Come October, schools and churches love to throw carnivals (though public schools might do so in honor of Halloween and churches might do so in honor of "Harvest," just to keep it pure). One expects to find things like cake walks, bobbing for apples, darts at balloons, spooky organ music, ghouls dancing... Well, those last couple of things might more likely be found in "Carnival of Souls."
"Carnival of Souls" was a low budget horror film, the only feature film directed by Herk Harvey. Harvey directed a number of educational shorts such as "Why Study Industrial Arts?", "Manners in School," and "Pork: The Meal with aSqueal" as well as one segment on "Reading Rainbow." The film, initially playing as the bottom half of a drive-in double horror bill, went on to become a cult favorite counting among its fans David Lynch ("Twin Peaks") and George Romero ("Night of the Living Dead").
The movie tells the story of a woman who apparently survives a fatal car accident but begins to see ghostly apparitions; which is not, of course, why we're looking at it here in Movie Churches. "Carnival of Souls" is one of the only films that I know of that deals with the intriguing ecclesiastical issue of whether it is important for the auxiliary staff of a church to hold to the beliefs and doctrines of a church. Didn't see that coming as part of a Creature Feature, did you?
Mary Henry, the heroine of the film, has been hired as an organist in a church in Utah. We see her practicing at a factory which recently shipped off an organ to the church where Mary wants to serve. When a worker at the factory asks her about the position, Mary says, "It's just a job."
The worker responds, "That's not the attitude to have going into church work."
Mary said, "I'm not taking vows, I'm just playing the organ."
Which brings up the question: "Is leading worship in a church just a job?" Mary apparently thinks it is. And many churches seem to agree. Churches often advertise for a pianist or organist or a choir director and ask questions only about musical talent and aptitude, but nothing about the applicant's faith. Mary would agree with that process.
In further discussion at the factory, Mary admits the job doesn't pay much, "but it's a start."
The worker tells her, "It takes more than intellect to be a musician, it takes soul." See what they did there? "Soul" like in the title?
Mary is rather listless. One wonders if Mary is really alive, does she really have a soul? Can such a person worship? Should such a person be leading worship?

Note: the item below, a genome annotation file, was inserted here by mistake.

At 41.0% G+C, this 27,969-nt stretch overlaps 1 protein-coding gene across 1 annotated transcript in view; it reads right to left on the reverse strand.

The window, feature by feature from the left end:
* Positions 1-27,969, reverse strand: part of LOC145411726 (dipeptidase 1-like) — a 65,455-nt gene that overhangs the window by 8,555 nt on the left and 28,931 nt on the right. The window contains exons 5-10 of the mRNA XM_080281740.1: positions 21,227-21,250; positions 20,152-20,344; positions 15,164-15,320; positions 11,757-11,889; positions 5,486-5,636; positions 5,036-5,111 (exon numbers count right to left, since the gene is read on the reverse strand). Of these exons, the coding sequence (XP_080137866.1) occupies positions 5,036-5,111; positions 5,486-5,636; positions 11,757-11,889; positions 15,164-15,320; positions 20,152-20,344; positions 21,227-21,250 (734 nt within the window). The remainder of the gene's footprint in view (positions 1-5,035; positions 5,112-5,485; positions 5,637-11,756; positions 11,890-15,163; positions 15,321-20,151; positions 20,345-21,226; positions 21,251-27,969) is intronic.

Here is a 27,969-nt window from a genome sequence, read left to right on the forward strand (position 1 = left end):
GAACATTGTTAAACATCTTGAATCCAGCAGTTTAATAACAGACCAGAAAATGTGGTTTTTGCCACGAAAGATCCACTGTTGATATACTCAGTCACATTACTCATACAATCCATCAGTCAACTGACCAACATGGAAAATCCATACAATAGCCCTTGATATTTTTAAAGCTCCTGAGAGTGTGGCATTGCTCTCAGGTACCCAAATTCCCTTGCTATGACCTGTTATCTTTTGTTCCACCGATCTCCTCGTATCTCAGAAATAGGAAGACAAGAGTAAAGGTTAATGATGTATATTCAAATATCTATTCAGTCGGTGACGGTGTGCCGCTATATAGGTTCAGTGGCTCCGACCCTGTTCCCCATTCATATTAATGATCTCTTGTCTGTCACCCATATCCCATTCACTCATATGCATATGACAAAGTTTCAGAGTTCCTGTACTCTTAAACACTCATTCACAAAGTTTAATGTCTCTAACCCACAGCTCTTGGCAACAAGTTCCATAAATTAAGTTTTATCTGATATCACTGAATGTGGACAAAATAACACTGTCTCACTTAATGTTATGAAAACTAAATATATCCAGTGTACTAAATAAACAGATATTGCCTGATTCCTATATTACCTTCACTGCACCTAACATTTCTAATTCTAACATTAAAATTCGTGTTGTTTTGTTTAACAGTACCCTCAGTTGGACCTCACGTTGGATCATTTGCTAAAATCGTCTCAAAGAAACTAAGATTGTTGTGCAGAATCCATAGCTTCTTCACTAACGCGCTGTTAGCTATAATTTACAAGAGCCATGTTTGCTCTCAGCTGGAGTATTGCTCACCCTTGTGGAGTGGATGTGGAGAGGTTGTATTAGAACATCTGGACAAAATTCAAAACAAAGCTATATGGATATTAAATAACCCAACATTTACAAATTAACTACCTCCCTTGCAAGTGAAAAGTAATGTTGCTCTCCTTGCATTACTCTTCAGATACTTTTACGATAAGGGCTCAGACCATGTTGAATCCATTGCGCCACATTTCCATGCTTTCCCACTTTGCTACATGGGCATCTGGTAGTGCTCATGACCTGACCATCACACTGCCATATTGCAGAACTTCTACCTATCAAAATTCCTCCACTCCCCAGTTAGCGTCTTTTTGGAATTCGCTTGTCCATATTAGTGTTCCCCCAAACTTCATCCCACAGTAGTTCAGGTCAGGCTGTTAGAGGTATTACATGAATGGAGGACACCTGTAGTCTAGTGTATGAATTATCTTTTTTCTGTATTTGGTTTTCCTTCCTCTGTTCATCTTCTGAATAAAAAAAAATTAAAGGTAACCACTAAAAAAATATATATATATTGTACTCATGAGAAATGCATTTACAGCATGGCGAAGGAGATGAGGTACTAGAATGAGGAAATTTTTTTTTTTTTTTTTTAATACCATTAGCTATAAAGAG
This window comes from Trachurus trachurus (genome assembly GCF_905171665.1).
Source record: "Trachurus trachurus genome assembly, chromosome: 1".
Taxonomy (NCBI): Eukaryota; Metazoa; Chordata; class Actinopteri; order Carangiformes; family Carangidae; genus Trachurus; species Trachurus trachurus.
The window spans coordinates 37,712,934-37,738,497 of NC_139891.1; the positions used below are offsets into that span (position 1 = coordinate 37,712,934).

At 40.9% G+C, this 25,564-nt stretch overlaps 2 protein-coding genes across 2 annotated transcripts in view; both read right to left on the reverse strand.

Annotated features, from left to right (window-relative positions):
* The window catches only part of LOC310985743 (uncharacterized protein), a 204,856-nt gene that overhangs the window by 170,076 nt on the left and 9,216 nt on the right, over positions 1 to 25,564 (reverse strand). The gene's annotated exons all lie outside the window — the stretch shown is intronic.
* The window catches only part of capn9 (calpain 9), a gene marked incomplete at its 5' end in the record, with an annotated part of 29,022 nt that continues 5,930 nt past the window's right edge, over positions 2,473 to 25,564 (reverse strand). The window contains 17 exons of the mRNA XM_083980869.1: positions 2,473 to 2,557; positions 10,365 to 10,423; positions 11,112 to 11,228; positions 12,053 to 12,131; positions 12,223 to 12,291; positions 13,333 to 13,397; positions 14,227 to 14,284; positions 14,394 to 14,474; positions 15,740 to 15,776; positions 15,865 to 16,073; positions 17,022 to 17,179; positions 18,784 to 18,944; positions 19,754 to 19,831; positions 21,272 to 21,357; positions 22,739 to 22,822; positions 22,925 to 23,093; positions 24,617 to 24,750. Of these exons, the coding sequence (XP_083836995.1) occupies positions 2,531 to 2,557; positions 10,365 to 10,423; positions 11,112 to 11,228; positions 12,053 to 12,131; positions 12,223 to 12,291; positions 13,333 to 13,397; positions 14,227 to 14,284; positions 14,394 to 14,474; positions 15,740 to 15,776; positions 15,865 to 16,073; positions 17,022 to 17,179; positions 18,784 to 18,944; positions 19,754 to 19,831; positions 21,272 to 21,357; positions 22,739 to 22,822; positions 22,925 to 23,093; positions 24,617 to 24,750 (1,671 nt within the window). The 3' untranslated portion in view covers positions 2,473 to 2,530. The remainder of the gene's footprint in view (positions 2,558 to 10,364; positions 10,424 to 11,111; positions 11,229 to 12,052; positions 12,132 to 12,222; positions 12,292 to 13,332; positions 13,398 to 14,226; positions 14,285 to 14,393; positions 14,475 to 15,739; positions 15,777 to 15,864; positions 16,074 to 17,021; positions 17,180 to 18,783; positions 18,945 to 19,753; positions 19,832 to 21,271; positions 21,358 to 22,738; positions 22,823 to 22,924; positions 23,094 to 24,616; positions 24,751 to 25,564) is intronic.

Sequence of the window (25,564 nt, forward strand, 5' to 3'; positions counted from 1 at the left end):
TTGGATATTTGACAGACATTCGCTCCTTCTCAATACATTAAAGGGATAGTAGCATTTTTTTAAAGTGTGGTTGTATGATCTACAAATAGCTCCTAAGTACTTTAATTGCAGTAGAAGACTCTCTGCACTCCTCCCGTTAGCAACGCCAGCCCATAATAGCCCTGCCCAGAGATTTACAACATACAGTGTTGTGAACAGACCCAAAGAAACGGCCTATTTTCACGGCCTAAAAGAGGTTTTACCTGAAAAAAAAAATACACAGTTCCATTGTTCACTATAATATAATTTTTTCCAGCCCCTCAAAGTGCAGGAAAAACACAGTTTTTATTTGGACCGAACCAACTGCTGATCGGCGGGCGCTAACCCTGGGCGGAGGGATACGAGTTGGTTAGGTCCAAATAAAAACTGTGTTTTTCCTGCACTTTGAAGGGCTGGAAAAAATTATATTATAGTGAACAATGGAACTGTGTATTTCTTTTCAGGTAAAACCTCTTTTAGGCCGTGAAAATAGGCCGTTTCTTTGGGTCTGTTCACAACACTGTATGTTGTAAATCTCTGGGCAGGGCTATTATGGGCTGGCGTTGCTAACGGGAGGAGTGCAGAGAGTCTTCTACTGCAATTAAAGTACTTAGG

Mary goes to Utah and meets the pastor of the church where she'll be working. He describes their new organ as their pride and joy. He tells Mary they don't have the largest congregation in town, but it's a nice congregation. He asks Mary if she'd like a reception to be thrown in her honor so she can meet the people. "Can't we skip that?" Mary responds.
"You can't live in isolation from the human race," the pastor says. But it looks like Mary wants to give it a shot.
Initially, the minister is pleased with Mary's organ playing. He tells the congregation that "we have an organist capable of stirring souls." He tries to befriend Mary and takes her for a ride. She asks to stop when they come across an abandoned amusement park. She tries to convince him to go past the "Do Not Enter" signs, but he says "it would be unseemly of a minister to break the law."
Later we see Mary in an apartment entertaining a neighbor. He offers a flask; she says that it isn't "the recommended diet of a church organist." He is surprised a church pays someone to play the organ. "Some churches do," she says, "A church is just a place of business."
"That's a funny way to look at things," the neighbor says. Leaving he says, "See ya at church!"
Befitting a horror film, Mary begins to experience the macabre. She sees a ghostly man in various places. In her visits to stores and on the street, she finds that people go past her as if she's not there. But one of the strangest things happens to her in the church. She looks around the sanctuary and sees stained glass with writing: "Cast out the devil!" She sits at the organ to play and sees a vision of ghosts at the amusement park. She begins to play wild, strange music.
The minister comes in and puts his hand on hers. "Profane! Sacrilege! Why are you playing like this in a church? Have you no respect? No reverence? I feel sorry for you! Your lack of soul! The things in this church have significance. I assumed these things meant something to you. In conscience I must ask you to resign. I'm not abandoning you, nor do I want you to turn your back on the church. But now you must go!"
She doesn't come back. Because it turns out she's, well, you may have guessed.
It was foolish of the minister to assume spiritual things meant something to Mary without asking if they did. The minister comes a little late to see that the spiritual condition of the organist does matter.
I'm going to take a bold stand here and say I believe that anyone who leads worship in a church should be alive. At the very least, they should be physically alive, but probably spiritually as well. Mary's qualifications in those categories seem to be lacking. I do appreciate that in "Carnival of Souls" we finally have a film that deals with these important issues of church polity.
I give the church in this film Two Steeples.
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